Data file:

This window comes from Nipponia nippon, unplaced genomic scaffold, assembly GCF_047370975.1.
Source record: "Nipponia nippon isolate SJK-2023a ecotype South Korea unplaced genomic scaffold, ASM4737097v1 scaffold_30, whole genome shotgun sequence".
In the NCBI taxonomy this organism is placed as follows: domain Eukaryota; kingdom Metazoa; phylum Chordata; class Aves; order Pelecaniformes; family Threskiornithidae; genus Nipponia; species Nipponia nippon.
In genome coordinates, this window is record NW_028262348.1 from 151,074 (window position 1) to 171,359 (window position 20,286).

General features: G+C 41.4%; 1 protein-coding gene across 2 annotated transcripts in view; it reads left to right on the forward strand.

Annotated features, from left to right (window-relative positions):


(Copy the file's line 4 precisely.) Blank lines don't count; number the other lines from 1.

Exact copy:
In genome coordinates, this window is record NW_028262348.1 from 151,074 (window position 1) to 171,359 (window position 20,286).